In-Car Black Boxes: Safety Measure Or Spy Tactic?
Some Argue Device Invades Privacy
LOUISVILLE, Ky. -- The following is a transcript of John Boel's report shown exactly the way it appeared on WLKY NewsChannel 32 at 11 p.m. on Feb. 17, 2003.
Anchor: "Target 32 consumer alert focuses on
something inside newer cars that most people do not know they have."
Anchor: "And it's becoming controversial, because if you get in an
accident, it will tell the truth about what happened, even if you don't.
John Boel joins us with his special report."
Boel: "Some believe 'the black box' is an important breakthrough,
capturing more information about how crashes develop, and maybe saving
lives in the future. But others fear it's an intrusive attempt to find a
way to blame the driver for doing something wrong. See for yourself in
this Target 32 consumer alert."
Boel: "Until now, the only time you thought you were being recorded
while driving was when you saw something like this (video shows officer's
radar gun). But a speed gun is nothing compared to what's going on inside
many cars these days."
Boel: "Many car companies are installing the auto industry's
version of 'The Black Box.' Ford calls it the 'Electronic Data Recorder.'
GM calls it the 'Sensing Diagnostic Module.' It's a small device that
records your speed, the percentage of throttle, your RPMs, whether you
have your foot on the brake and whether your seat belt is buckled. And if
you get in an accident -- deploying an airbag."
Boel: "The final five seconds of that information before the crash
can be downloaded and printed out in black and white. The Department of
Transportation estimates most 2002 passenger cars have the so called black
boxes. Ford and GM began phasing them in six years ago."
Boel: "It sounds like an amazing piece of technology, but it's also
something a lot of people would like to get their hands on, like insurance
companies and attorneys, to determine who's at fault in a crash. Think
about it, you say you were going the speed limit, and slowing down, but
the box tells a different story."
AAA Kentucky spokesman Roger Boyd: "It's one of the best kept
secrets in auto manufacturing right now."
Boel: "AAA's Roger Boyd says it could be a useful device, but he,
too, is concerned about invasions of privacy."
Boyd: "We believe this is evidentiary, just like anything else. And
we could see the scenario, yeah, where Freedom of Information Acts are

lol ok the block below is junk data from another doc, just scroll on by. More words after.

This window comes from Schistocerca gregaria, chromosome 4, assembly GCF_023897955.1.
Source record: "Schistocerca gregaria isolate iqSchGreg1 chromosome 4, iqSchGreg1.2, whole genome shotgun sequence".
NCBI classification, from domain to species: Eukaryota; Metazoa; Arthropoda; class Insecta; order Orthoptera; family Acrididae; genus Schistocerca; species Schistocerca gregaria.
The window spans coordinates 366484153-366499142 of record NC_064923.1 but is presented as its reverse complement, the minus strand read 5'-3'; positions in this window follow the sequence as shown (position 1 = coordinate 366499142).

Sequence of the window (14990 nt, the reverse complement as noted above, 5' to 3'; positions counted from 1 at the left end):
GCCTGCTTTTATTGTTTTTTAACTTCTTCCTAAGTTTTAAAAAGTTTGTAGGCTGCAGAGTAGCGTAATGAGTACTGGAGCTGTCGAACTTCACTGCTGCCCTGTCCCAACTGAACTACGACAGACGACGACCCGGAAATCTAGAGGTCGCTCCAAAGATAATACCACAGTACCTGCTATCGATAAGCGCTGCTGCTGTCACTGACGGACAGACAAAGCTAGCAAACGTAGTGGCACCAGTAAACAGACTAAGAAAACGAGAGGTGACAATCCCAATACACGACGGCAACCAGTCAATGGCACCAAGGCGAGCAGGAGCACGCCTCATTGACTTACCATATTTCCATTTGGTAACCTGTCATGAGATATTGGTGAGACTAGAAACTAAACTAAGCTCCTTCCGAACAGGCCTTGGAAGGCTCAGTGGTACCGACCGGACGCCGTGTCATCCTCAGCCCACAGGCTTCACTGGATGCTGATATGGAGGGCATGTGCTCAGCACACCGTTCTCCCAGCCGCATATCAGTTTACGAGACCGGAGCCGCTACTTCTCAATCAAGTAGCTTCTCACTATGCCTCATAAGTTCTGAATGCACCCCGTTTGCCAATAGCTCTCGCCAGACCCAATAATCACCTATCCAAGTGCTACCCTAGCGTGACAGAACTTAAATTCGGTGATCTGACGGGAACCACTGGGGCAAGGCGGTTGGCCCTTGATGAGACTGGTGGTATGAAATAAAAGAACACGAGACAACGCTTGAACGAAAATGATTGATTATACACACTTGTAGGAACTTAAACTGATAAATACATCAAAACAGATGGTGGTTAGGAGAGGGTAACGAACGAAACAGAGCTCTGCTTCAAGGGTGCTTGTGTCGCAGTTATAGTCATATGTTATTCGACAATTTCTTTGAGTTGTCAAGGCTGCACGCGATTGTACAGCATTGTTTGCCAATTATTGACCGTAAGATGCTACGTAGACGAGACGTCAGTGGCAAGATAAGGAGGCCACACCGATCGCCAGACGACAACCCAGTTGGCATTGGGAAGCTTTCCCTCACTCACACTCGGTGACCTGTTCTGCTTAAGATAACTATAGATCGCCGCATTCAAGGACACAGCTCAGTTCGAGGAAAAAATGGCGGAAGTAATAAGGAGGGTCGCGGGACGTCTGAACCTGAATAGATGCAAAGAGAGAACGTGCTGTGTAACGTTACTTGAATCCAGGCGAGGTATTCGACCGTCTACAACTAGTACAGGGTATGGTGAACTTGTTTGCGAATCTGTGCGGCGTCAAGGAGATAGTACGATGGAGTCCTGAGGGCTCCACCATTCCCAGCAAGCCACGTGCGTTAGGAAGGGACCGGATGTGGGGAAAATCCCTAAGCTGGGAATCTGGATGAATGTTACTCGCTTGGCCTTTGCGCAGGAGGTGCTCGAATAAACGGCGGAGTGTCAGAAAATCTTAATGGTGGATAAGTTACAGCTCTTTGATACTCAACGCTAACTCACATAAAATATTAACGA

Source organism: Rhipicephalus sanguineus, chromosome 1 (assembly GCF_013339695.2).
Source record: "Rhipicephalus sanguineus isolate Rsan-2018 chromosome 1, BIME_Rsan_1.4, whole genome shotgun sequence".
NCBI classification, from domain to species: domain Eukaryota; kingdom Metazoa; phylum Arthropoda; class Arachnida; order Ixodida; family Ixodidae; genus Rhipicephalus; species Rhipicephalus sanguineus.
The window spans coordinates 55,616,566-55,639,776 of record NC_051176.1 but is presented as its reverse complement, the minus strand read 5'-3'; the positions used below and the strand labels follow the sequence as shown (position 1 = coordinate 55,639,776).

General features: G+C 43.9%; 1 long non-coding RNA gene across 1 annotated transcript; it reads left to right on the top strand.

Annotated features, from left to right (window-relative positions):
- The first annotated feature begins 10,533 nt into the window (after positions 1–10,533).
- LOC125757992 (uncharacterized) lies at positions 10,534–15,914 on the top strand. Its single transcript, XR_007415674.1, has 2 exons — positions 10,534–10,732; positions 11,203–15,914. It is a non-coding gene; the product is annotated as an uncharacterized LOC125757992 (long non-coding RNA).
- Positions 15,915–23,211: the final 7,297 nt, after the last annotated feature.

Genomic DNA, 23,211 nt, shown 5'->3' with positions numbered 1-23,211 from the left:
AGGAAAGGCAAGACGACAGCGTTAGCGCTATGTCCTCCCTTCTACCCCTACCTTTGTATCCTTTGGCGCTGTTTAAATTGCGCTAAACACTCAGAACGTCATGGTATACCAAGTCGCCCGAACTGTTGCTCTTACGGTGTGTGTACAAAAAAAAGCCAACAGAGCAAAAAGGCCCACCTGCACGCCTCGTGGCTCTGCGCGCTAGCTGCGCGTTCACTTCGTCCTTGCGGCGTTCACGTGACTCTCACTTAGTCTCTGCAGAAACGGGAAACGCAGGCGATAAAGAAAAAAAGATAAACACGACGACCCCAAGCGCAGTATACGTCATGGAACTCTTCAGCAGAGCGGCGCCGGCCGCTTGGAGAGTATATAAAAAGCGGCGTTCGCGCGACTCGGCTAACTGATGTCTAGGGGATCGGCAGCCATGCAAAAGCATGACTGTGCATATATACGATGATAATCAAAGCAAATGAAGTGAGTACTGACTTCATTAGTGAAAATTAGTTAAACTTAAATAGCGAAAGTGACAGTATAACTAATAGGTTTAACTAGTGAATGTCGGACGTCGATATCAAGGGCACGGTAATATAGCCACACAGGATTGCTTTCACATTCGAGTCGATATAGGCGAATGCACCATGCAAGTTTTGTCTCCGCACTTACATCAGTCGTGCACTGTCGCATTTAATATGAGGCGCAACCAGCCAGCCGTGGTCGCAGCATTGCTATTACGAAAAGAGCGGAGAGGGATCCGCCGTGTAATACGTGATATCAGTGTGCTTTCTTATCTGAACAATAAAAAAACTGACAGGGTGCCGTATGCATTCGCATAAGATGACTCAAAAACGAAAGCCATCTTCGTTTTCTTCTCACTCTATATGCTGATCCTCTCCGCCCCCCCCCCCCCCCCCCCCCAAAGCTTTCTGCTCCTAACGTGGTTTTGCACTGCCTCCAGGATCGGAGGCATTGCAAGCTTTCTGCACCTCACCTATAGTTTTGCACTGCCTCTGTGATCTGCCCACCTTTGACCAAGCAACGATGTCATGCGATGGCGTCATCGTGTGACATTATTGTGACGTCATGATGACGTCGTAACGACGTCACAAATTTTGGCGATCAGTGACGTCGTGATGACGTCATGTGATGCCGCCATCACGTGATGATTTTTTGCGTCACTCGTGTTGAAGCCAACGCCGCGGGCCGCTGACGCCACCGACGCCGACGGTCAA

invoked. People can go in and get this information, and it could be used
good or bad in trials, litigation, etc. Insurance companies are excited
about this in a lot of ways because they believe it will help them
determine exactly what will happen and who's to blame."
Boel: "A Ford spokeswoman says the information is only used for
research, and not to snitch on drivers."
Ford Motor Co. spokeswoman Kristen Kinley: "That is a concern, but
I can only speak for Ford Motor Co., not the industry. We will not obtain
the data or release to a third party, like an insurance company, unless
we've been subpoenaed, or a warrant or court order for the information.
Ford will not fulfill a request for that information. Unless it's a legal
request, we won't provide that information."
Boel: "The man who teaches a course on the data recorders says the
information is not just for the car companies. He says police can get
their hands on it without even going through the courts."
Local accident investigator Bruce Gazdick: "In a criminal case,
it's part of your evidence. As long as you maintain custody and control of
that vehicle from the time of the crash until you download it, most
states' attorneys will tell you you don't need a subpoena or search
Boel: "It makes you wonder, 'Are you really getting away from it
all?' When you take off in your car?"
Boyd: "Between this and global positioning and things people pay
for, like on-board navigation systems, are you ever truly in a private
situation in your own private vehicle? It is something people need to look
at and consider."
Boel: "Roger Boyd wonders what car companies are really doing with
this information because he says he deals daily with traffic safety
studies. But he has yet to see a report using this information. And he
says these boxes are not federally mandated, so he wonders why they can't
be disconnected if you so choose."
Boel: "Bruce Gazdick says if you do that, you will be disengaging
the airbag. And Gazdick says that would likely affect your insurance
company's coverage if you get in a wreck."
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